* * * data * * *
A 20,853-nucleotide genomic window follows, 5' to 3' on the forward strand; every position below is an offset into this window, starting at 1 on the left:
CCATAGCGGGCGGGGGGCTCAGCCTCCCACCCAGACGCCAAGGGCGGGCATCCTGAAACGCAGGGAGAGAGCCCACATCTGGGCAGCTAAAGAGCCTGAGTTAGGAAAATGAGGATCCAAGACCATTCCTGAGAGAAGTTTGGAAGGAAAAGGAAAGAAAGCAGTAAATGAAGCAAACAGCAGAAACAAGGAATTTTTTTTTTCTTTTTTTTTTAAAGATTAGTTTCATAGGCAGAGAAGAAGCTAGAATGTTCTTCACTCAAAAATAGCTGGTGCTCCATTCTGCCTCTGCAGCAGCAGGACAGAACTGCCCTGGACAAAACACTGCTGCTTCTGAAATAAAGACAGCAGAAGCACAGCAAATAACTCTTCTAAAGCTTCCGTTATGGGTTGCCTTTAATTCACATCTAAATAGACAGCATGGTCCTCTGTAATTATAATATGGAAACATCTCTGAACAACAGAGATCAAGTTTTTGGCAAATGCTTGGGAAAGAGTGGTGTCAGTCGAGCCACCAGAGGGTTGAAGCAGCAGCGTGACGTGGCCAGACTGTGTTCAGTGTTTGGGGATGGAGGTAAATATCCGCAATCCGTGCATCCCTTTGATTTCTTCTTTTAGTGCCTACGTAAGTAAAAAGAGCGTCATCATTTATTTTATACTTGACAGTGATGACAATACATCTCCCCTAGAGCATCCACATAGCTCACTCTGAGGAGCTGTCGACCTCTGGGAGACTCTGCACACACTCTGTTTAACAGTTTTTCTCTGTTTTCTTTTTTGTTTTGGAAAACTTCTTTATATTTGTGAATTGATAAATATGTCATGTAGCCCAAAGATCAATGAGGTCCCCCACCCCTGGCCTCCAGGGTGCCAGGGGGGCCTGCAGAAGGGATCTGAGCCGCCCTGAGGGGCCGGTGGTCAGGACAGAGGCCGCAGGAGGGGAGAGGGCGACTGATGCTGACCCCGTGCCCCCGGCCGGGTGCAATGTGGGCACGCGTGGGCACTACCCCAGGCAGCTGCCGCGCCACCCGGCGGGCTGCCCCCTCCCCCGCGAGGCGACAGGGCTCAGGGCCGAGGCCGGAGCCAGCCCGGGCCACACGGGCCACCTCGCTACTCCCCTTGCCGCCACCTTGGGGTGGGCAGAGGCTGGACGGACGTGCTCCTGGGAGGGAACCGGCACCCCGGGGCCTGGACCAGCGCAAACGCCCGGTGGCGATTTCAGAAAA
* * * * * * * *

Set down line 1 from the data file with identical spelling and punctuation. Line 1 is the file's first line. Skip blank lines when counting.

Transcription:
A 20,853-nucleotide genomic window follows, 5' to 3' on the forward strand; every position below is an offset into this window, starting at 1 on the left: